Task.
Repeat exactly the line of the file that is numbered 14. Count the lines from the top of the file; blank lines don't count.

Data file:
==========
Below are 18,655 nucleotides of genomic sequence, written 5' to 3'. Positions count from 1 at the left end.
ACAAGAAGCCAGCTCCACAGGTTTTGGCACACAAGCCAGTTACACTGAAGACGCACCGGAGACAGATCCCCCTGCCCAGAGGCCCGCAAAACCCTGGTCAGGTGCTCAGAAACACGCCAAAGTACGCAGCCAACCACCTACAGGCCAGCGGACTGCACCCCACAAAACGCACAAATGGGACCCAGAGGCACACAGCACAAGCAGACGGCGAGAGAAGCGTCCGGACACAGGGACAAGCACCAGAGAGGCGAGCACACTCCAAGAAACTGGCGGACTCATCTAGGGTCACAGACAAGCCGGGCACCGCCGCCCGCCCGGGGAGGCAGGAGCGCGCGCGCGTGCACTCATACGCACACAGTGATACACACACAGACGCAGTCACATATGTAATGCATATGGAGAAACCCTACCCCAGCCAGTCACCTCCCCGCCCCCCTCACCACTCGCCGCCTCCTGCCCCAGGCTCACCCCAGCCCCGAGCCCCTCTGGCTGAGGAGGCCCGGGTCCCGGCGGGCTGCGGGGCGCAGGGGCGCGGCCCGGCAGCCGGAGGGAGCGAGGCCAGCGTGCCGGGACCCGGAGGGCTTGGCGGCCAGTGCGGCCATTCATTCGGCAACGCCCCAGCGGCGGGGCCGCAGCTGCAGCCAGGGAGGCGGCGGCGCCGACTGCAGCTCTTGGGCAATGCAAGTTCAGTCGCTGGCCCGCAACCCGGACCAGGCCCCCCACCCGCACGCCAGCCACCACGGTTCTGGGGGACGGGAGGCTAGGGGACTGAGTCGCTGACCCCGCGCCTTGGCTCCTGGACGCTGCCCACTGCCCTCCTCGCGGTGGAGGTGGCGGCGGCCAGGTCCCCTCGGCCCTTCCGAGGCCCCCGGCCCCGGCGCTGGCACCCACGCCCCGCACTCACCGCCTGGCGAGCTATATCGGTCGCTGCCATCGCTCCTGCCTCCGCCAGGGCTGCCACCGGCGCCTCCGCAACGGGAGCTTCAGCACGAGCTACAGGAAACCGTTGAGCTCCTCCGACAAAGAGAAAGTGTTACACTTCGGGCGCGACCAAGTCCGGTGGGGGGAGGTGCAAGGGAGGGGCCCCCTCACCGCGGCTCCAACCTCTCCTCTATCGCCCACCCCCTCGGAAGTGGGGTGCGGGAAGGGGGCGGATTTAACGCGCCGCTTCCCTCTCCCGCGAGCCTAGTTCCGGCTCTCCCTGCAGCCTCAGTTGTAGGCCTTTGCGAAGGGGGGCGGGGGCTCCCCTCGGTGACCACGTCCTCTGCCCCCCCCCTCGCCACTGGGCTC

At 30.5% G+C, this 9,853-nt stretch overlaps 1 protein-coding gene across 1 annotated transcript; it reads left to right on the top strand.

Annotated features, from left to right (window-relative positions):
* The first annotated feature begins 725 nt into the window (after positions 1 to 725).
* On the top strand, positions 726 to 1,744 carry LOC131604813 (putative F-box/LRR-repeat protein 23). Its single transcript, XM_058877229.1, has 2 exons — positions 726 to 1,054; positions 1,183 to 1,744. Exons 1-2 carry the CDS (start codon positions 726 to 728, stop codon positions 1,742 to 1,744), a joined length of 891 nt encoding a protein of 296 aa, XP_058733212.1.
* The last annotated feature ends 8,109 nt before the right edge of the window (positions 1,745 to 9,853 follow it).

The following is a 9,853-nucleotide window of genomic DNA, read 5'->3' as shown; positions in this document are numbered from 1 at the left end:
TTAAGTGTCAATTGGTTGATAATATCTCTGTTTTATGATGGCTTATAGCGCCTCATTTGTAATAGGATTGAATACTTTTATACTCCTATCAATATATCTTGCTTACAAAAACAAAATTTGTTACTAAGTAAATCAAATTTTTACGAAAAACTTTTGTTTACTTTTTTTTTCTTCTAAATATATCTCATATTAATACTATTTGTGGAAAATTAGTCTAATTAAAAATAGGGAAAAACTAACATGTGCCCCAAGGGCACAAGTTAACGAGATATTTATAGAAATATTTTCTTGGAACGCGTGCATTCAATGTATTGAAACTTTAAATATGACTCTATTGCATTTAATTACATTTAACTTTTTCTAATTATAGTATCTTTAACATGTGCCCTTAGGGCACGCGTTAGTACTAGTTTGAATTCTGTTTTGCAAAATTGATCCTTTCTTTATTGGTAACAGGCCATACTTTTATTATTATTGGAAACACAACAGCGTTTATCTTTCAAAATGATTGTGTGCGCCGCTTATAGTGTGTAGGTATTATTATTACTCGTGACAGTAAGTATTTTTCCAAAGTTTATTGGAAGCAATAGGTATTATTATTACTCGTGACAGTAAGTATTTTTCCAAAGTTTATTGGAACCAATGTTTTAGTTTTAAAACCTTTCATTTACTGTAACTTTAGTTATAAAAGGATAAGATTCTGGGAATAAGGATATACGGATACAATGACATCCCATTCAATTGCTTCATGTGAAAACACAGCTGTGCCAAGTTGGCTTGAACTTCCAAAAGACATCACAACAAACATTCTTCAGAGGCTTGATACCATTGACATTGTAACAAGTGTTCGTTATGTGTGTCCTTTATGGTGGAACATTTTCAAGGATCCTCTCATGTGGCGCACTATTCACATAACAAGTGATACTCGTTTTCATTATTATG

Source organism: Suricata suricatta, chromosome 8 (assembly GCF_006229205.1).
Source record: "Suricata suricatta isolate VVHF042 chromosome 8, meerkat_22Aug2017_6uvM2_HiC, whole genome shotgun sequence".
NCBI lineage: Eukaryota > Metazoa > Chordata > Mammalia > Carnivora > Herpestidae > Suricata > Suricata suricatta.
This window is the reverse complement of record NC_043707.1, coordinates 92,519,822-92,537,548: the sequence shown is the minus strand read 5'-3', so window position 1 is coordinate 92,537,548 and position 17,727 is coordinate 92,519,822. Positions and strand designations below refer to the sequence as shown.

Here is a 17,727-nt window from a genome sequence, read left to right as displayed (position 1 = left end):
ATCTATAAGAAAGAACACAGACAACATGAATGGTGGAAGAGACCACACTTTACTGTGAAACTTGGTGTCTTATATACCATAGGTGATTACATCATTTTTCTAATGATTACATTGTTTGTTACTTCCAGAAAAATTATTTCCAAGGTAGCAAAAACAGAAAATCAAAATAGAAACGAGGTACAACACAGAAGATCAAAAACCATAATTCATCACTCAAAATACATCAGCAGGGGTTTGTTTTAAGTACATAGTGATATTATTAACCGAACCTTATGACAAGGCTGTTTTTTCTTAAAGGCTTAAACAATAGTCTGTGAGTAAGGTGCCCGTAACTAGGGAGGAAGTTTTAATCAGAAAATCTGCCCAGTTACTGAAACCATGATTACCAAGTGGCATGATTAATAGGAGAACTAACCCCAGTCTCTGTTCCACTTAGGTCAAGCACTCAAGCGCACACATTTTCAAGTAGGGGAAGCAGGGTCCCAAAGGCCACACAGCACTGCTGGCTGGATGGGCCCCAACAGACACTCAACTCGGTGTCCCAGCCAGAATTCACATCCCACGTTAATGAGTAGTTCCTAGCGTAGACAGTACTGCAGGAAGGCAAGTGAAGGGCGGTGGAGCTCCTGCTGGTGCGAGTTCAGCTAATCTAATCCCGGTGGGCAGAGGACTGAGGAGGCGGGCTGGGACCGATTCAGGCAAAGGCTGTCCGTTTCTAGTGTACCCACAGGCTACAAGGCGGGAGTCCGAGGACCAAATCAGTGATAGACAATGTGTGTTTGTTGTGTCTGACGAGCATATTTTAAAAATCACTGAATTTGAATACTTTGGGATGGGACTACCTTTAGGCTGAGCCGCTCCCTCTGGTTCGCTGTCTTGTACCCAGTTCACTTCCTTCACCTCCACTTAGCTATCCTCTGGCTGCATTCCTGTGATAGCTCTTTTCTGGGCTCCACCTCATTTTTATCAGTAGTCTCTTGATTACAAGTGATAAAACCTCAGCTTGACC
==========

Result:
Here is a 17,727-nt window from a genome sequence, read left to right as displayed (position 1 = left end):